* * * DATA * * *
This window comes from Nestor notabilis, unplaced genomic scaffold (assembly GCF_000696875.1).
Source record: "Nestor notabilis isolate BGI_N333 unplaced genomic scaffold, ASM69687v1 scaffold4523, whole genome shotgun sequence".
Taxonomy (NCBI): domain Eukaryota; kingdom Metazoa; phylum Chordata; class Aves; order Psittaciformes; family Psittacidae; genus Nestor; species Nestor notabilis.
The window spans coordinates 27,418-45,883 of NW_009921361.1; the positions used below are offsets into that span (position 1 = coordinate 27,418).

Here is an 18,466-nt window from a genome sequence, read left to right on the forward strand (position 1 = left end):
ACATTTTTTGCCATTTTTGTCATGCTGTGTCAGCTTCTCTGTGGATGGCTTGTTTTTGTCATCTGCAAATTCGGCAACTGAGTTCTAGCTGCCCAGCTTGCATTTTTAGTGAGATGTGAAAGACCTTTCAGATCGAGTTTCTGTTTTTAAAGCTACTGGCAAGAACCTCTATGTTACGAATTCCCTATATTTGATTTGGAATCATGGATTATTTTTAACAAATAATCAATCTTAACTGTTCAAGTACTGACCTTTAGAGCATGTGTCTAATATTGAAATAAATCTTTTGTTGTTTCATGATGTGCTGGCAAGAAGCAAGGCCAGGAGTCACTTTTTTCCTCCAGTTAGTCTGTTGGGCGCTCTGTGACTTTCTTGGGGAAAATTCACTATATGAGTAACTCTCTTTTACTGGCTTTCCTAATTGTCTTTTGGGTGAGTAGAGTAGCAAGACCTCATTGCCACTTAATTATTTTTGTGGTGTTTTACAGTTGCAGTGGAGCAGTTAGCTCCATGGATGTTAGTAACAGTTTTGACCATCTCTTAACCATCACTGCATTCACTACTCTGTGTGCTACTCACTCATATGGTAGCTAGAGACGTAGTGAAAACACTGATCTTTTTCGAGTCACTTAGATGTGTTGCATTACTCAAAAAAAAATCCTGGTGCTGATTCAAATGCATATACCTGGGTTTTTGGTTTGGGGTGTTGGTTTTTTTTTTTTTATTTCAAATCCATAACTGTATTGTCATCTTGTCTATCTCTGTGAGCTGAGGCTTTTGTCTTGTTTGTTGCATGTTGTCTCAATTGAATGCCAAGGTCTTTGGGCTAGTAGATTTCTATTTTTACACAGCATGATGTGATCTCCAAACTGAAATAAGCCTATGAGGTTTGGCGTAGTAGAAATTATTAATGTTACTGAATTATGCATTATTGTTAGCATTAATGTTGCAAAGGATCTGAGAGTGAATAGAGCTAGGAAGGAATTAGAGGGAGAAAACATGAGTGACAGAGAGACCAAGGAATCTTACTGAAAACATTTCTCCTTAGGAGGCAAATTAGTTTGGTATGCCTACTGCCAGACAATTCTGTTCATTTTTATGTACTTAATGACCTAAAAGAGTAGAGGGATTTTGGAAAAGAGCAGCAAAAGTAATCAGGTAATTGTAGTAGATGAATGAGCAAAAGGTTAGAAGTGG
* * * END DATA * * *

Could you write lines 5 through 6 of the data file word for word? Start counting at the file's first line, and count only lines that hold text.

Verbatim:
Here is an 18,466-nt window from a genome sequence, read left to right on the forward strand (position 1 = left end):
ACATTTTTTGCCATTTTTGTCATGCTGTGTCAGCTTCTCTGTGGATGGCTTGTTTTTGTCATCTGCAAATTCGGCAACTGAGTTCTAGCTGCCCAGCTTGCATTTTTAGTGAGATGTGAAAGACCTTTCAGATCGAGTTTCTGTTTTTAAAGCTACTGGCAAGAACCTCTATGTTACGAATTCCCTATATTTGATTTGGAATCATGGATTATTTTTAACAAATAATCAATCTTAACTGTTCAAGTACTGACCTTTAGAGCATGTGTCTAATATTGAAATAAATCTTTTGTTGTTTCATGATGTGCTGGCAAGAAGCAAGGCCAGGAGTCACTTTTTTCCTCCAGTTAGTCTGTTGGGCGCTCTGTGACTTTCTTGGGGAAAATTCACTATATGAGTAACTCTCTTTTACTGGCTTTCCTAATTGTCTTTTGGGTGAGTAGAGTAGCAAGACCTCATTGCCACTTAATTATTTTTGTGGTGTTTTACAGTTGCAGTGGAGCAGTTAGCTCCATGGATGTTAGTAACAGTTTTGACCATCTCTTAACCATCACTGCATTCACTACTCTGTGTGCTACTCACTCATATGGTAGCTAGAGACGTAGTGAAAACACTGATCTTTTTCGAGTCACTTAGATGTGTTGCATTACTCAAAAAAAAATCCTGGTGCTGATTCAAATGCATATACCTGGGTTTTTGGTTTGGGGTGTTGGTTTTTTTTTTTTTATTTCAAATCCATAACTGTATTGTCATCTTGTCTATCTCTGTGAGCTGAGGCTTTTGTCTTGTTTGTTGCATGTTGTCTCAATTGAATGCCAAGGTCTTTGGGCTAGTAGATTTCTATTTTTACACAGCATGATGTGATCTCCAAACTGAAATAAGCCTATGAGGTTTGGCGTAGTAGAAATTATTAATGTTACTGAATTATGCATTATTGTTAGCATTAATGTTGCAAAGGATCTGAGAGTGAATAGAGCTAGGAAGGAATTAGAGGGAGAAAACATGAGTGACAGAGAGACCAAGGAATCTTACTGAAAACATTTCTCCTTAGGAGGCAAATTAGTTTGGTATGCCTACTGCCAGACAATTCTGTTCATTTTTATGTACTTAATGACCTAAAAGAGTAGAGGGATTTTGGAAAAGAGCAGCAAAAGTAATCAGGTAATTGTAGTAGATGAATGAGCAAAAGGTTAGAAGTGG